Crass reimagining the history of the United States
Rude adult comedy isn’t always my jam, but I enjoy a well-written and executed expletive-laden game. Especially if it’s lively, at the family guy Where Archer. But even more so if it is an outrageously satirical look at history, commenting on the growth of a nation, or lack thereof. But when you combine that with a disregard for any sort of continuity, history appropriate to the time, or general respect for actual historical figures, you get America: the movie. So look at my spoiler America: the movie browse to get an idea of what to expect, if you run the risk of adding this one to your Netflix queue.
America, the movie is crude and crude of sorts. And intentionally so.
Where to buy these shirts, Netflix ?! | Image via Netflix.
The animated film opens with a massacre during the signing of the Declaration of Independence. The historic betrayal of Benedict Arnold (Andy Samberg) is amplified in this opening scene, as the Red Coats brutally murder, basically, every one of America’s Founding Fathers. The only ones absent from the scene are best friends George Washington (Channing Tatum) and Abraham Lincoln (Will Forte), as they attend a show. In a theater. Oh yeah, the movie is totally going to go there, and it’s weird. In fact, this is all a little weird.
After Lincoln’s bloody bloody death by Arnold, who now turns out to be a werewolf (I don’t know why), Washington is on the warpath. However, he soon realizes that he is over his head. So the previously directionless thug finds a purpose in life, avenging his friend and realizing his lifelong ambition of a united America. But he needs help to lead this revolution against the British. That’s really what the movie is. It’s a team-up flick by numbers that sees Washington recruit some of the greatest figures in history to kick Britain’s butt. And all in a very crass and vulgar way, all while shooting new invented beers and being racist.
This America: The Motion Picture Review Has Some Spoilers
Talk about pony rides. | Image via Netflix.
It’s hard to see again America: the movie without going into spoilers. Although it’s less about what happens and the story, but more about how it happens. And also, in a way, the why. But it’s hard to find meaning in the story. It’s meant to be a very unsubtle comedy featuring reimagined versions of America’s greatest heroes, crammed together in surprising and unexpected ways. But trying to find a purpose in America: the movie is probably unnecessary. Especially since it’s not really meant to be, substantial.
Creators of Archer and produced by Phil Lord and Chris Miller, America: the movie is just plain silly fun. It’s an outrageous story that sometimes gets too complacent and too referential, but when the jokes land, it’s pretty fun! And that’s largely because of the pretty impressive voice cast.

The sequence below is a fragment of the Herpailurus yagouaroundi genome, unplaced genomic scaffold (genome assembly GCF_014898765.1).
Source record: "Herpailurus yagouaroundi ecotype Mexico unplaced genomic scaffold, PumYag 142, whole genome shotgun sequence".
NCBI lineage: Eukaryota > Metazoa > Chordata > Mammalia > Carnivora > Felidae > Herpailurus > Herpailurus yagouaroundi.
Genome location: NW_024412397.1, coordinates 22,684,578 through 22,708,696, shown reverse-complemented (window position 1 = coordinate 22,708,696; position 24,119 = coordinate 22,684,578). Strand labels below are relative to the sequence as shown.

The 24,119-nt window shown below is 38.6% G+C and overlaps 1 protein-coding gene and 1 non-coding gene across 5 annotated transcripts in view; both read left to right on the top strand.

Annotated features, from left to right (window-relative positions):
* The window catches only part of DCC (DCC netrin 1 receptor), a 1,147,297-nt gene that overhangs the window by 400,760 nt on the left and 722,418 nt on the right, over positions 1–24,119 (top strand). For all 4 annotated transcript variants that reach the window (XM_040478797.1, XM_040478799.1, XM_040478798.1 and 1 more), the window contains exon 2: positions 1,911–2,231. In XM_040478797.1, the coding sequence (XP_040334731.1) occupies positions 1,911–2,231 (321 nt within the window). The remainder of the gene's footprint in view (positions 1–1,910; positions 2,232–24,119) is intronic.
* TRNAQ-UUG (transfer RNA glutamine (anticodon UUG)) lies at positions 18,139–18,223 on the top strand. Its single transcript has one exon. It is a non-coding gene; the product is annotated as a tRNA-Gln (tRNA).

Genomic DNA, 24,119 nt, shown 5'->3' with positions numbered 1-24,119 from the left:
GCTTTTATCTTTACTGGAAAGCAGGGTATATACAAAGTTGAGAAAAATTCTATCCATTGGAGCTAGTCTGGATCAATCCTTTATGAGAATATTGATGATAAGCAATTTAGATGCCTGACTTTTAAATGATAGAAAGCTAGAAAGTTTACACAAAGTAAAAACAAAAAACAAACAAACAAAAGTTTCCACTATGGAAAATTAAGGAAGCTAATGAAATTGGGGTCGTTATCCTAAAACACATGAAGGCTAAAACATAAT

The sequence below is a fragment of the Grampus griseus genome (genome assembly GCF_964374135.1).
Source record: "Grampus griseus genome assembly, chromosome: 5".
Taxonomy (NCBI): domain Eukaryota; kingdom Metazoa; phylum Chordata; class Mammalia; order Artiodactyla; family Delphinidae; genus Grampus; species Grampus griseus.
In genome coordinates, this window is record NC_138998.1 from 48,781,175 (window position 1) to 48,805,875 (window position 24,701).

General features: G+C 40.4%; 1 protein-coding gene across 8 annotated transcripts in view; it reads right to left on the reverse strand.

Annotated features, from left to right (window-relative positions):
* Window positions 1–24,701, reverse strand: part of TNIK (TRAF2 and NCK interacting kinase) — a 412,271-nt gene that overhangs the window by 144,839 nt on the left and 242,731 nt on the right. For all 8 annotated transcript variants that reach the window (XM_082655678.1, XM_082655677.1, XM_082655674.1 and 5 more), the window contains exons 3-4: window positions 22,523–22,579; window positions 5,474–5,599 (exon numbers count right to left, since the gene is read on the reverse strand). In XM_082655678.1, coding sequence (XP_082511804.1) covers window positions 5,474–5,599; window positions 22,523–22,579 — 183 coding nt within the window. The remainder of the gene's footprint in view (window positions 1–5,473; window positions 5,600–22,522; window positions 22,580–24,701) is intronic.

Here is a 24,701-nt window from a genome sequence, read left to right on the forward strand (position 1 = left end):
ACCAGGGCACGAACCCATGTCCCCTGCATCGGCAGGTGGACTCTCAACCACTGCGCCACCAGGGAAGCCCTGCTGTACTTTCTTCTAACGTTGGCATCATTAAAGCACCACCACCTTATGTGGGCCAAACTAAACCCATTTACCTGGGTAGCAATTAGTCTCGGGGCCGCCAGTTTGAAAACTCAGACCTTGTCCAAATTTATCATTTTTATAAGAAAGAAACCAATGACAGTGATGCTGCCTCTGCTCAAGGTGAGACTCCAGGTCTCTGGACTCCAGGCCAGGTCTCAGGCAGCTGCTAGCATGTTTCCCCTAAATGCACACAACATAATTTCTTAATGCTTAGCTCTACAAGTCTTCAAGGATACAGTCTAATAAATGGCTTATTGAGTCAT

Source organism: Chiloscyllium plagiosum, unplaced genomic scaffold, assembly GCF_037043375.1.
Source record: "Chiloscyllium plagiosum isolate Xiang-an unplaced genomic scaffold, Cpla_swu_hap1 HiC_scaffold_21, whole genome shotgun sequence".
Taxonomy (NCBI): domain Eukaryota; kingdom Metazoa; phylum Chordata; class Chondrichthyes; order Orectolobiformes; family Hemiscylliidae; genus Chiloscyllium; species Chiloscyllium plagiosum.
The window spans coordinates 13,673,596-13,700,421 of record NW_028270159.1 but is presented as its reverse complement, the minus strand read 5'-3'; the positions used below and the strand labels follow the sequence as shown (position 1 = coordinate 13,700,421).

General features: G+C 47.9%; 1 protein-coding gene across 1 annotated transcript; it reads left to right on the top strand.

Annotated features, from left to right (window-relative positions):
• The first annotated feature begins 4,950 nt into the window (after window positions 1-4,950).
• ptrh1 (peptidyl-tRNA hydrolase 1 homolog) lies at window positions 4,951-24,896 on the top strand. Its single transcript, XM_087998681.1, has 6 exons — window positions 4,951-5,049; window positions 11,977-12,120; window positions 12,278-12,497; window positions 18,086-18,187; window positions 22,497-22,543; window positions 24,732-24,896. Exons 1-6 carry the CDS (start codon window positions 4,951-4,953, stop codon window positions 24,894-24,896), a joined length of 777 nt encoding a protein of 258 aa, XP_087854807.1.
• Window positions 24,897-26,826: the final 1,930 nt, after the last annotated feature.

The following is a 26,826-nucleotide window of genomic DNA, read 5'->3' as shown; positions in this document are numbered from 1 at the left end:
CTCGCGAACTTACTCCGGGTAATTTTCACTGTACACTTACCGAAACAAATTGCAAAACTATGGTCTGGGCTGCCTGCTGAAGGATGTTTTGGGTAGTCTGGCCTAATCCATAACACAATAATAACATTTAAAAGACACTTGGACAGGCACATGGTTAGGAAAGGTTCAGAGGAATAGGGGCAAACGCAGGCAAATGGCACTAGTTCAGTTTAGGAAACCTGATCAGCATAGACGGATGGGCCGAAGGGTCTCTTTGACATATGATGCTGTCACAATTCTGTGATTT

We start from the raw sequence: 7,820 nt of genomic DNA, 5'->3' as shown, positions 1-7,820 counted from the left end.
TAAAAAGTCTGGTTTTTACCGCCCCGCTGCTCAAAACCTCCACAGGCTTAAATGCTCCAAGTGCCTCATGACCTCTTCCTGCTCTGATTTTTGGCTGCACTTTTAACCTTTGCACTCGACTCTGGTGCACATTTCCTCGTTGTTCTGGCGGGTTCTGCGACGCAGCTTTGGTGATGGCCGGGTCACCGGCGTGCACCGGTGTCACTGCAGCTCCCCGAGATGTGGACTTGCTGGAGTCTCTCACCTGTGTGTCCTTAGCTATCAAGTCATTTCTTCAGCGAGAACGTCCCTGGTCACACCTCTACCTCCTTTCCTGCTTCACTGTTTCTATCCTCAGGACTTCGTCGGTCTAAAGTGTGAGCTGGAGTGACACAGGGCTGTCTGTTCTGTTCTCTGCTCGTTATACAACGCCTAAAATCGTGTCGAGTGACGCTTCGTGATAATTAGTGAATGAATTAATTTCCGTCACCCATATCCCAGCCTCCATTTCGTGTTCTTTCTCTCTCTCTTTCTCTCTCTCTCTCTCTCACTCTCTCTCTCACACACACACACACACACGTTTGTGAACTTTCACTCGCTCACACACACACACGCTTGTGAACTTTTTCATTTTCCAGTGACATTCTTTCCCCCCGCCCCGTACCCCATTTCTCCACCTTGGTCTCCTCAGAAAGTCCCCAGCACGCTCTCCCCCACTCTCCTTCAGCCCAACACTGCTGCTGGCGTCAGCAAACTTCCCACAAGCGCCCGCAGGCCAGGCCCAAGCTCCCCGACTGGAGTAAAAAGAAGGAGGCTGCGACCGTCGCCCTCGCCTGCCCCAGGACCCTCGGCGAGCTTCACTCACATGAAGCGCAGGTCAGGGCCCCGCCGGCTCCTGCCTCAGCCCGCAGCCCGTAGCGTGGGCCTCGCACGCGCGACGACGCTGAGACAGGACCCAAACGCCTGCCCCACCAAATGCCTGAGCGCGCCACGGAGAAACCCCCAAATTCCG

The voice cast is as crazy as the movie
Join the M. Smith team! | Image via Netflix.
Tatum himself is the head of this star cast of so-called revolutionaries. Reunion with her 21, rue du saut directors, Tatum is quite offbeat here. He portrays Washington as an insecure and selfish reveler. It’s the rascal with the heart of gold who must take up the challenge, kind of trope we’ve seen many times before. Brotherly Samuel Adams, played by Jason Mantzoukas, joins him. The chemistry between them is quite palpable and hilarious. Things get weird when a female Thomas Edison (Olivia Munn) joins the group. With a Native American in the iconic Geronimo (Raoul Max Trujillo), and a black blacksmith named Blacksmith (Killer Mike). I really can not. Given the time these characters come from, the elements of women’s rights, diversity, and racism are pretty risky, but they sort of work as well. Occasionally. Among others.
What works and what doesn’t in this animated adult fare
Nobody wins in ‘Nam! | Image via Netflix.
Now a word of warning, America: the movie brutally kills historical figures with blood and blood. There are insane amounts of inappropriate jokes at the expense of women, minorities and other underrepresented communities. While the majority of these jokes revolve around the fact that under-representation of these communities was the norm at the time, it remains a bit shocking. And maybe triggering for some. But it’s really Seth MacFarlane’s kind of comedy, so if you like it you’ll be in it. It’s absolutely shock and awe-inspiring and totally intentional.
The stuff that works in America The Movie, is when the film pokes fun at America itself and the current state of one of the greatest nations in the world. The political satire and criticism of what the country has done with its hard-fought freedom is really what makes the film shine. But it’s almost always undermined with the most free items. All in all, the new animated film is truly a quick and fun watch, one that is best enjoyed without too much analysis, at the risk of squeezing its pearls of despair. And if adult-themed vulgar comedy isn’t something you like, you’re probably better off skipping that altogether.
America: the movie is now streaming on Netflix.
What did you think of the new adult satirical animated comedy? Let me know in the comments below.
Featured image via Netflix.
Shah Shahid is an entertainment writer, movie critic (according to him), host of the Split Screen podcast (on Apple podcasts and everywhere else), and film dad on a mission to educate his daughters over decades of history of cinema. Armed with uncontrollable sarcasm and cautious optimism, Shah adores discussing content from movies, television, and comics until his wife’s eyes turn glassy. So save her by engaging her on her own blog at BlankPageBeatdown.com or Twitter @theshahshahid.